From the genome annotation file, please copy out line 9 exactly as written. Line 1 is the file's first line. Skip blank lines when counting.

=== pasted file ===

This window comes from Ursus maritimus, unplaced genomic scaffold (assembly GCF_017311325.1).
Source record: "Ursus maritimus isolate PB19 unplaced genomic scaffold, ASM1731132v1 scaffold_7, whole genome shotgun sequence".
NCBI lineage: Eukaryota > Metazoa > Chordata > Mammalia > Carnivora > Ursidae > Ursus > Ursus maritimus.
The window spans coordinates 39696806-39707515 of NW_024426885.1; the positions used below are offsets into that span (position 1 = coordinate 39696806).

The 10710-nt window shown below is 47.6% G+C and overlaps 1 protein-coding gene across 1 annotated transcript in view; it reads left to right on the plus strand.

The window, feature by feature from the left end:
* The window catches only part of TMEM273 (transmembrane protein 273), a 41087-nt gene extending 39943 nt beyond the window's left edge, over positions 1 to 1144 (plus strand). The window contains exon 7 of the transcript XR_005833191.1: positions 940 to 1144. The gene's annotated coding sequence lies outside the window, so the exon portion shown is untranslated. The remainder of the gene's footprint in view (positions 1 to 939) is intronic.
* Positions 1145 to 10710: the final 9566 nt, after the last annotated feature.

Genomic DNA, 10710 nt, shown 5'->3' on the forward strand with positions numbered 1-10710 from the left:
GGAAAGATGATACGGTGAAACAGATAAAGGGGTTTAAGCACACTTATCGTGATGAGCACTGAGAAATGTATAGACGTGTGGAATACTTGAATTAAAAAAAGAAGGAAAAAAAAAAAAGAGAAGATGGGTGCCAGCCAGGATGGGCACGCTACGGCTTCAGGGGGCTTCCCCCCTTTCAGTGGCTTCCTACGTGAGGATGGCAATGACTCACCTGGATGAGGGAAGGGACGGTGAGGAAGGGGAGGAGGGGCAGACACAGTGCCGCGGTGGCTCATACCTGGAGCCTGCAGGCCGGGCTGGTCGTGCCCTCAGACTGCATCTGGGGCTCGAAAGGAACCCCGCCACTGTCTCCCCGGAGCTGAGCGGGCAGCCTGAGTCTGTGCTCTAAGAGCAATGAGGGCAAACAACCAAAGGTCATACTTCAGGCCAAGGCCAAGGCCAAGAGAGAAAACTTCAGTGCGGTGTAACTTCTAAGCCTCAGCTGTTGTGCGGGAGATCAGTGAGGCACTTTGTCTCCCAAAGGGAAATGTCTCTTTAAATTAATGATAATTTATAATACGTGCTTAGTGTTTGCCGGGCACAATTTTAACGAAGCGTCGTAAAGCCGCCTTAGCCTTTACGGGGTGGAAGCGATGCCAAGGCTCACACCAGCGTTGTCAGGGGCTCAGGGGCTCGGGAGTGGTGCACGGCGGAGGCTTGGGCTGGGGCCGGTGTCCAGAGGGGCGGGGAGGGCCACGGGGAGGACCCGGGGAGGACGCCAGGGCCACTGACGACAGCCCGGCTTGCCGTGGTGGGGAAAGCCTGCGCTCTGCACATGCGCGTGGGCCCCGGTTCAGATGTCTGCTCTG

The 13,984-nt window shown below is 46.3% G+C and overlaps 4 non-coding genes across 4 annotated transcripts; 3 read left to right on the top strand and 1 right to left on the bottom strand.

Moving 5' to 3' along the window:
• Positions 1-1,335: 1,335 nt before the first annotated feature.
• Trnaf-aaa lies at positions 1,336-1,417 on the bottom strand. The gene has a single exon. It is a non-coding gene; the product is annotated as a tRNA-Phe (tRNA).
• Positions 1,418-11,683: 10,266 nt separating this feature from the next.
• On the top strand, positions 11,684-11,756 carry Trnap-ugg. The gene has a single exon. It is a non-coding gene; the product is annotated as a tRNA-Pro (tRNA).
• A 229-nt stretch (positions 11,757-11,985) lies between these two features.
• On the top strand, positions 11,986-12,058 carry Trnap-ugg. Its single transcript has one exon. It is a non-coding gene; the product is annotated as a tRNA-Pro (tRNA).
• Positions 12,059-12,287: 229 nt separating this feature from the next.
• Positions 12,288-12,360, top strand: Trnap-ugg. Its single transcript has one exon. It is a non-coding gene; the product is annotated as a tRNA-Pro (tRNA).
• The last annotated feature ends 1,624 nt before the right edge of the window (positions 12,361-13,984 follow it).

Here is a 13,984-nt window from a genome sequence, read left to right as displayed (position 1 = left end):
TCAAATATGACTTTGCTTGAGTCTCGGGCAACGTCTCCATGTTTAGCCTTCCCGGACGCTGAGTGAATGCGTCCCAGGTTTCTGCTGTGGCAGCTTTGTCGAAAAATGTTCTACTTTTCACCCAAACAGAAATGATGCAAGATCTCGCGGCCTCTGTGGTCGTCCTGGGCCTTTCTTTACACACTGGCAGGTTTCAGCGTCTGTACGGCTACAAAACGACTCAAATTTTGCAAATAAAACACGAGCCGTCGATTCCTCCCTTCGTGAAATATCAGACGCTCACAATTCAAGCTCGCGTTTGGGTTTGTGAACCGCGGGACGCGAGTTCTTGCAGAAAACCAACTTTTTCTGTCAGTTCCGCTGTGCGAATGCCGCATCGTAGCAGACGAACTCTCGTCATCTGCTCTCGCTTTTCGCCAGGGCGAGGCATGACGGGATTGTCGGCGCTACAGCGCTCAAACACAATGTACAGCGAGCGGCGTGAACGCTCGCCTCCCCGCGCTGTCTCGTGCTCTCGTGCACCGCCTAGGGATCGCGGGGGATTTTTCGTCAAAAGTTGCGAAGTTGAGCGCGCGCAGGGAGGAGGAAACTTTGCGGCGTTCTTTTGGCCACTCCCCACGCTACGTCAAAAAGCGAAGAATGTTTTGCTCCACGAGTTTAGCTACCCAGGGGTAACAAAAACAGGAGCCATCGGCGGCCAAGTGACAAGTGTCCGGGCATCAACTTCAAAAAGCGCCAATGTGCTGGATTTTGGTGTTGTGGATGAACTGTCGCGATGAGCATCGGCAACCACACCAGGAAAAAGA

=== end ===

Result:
Genomic DNA, 10710 nt, shown 5'->3' on the forward strand with positions numbered 1-10710 from the left: